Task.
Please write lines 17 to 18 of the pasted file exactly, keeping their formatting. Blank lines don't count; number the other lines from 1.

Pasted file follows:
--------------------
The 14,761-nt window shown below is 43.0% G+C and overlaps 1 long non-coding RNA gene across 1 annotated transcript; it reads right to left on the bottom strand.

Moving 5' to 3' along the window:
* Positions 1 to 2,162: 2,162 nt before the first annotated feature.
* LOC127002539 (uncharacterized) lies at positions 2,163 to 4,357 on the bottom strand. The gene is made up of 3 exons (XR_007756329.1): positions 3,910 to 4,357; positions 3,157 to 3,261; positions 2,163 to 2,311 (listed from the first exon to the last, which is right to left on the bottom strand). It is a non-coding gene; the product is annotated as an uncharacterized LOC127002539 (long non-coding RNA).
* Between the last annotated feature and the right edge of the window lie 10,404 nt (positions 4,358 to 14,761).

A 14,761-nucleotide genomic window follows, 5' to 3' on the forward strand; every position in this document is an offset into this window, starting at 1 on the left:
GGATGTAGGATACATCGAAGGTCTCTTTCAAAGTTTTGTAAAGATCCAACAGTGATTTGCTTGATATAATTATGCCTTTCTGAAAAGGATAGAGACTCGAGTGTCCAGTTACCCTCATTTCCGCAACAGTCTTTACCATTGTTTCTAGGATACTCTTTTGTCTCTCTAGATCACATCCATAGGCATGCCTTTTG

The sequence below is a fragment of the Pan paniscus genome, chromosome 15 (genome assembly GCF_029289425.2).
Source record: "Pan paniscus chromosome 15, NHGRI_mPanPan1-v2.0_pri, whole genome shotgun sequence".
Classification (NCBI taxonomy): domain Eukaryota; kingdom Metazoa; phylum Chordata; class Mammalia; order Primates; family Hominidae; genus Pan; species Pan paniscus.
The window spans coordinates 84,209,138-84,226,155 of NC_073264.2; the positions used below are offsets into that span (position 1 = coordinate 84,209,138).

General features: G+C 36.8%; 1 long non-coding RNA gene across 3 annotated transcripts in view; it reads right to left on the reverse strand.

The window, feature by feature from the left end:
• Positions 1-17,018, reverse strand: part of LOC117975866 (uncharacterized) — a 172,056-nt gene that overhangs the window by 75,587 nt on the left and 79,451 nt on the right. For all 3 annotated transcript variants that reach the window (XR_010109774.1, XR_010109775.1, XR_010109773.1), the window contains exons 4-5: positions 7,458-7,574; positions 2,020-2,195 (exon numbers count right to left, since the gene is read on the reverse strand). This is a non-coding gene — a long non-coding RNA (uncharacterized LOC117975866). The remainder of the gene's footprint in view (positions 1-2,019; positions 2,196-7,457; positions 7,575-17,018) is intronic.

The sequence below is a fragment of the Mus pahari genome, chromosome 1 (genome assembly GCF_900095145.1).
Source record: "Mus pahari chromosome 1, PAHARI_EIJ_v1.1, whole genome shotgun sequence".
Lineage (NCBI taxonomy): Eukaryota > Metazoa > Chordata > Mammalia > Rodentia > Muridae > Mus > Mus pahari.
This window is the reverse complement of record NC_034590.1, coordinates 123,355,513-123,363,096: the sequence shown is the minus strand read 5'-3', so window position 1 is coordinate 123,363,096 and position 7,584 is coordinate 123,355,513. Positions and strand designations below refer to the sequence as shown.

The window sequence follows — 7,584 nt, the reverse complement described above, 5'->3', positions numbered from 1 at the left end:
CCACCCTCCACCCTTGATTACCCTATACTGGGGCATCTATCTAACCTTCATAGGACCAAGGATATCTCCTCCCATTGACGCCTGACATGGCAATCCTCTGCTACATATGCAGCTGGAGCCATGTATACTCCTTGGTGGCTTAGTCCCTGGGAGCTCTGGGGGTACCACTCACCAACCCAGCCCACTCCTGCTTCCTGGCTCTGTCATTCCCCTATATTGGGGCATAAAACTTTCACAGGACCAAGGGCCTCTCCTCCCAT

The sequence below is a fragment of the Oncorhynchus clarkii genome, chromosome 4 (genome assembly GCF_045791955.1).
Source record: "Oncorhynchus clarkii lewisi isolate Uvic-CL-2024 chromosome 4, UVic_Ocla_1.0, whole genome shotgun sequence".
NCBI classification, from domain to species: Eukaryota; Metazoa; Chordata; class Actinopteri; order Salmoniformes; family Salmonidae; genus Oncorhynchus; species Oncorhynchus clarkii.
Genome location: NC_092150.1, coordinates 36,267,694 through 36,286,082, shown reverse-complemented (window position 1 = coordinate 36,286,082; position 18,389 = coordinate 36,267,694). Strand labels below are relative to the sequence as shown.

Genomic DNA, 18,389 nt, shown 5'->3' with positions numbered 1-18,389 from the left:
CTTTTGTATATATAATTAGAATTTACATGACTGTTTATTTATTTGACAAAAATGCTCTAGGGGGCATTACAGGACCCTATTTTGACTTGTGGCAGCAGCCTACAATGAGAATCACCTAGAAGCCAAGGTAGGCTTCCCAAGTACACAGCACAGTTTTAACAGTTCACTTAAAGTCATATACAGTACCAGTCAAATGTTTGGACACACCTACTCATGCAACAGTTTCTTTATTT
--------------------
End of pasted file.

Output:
Lineage (NCBI taxonomy): Eukaryota > Metazoa > Chordata > Mammalia > Rodentia > Muridae > Mus > Mus pahari.
This window is the reverse complement of record NC_034590.1, coordinates 123,355,513-123,363,096: the sequence shown is the minus strand read 5'-3', so window position 1 is coordinate 123,363,096 and position 7,584 is coordinate 123,355,513. Positions and strand designations below refer to the sequence as shown.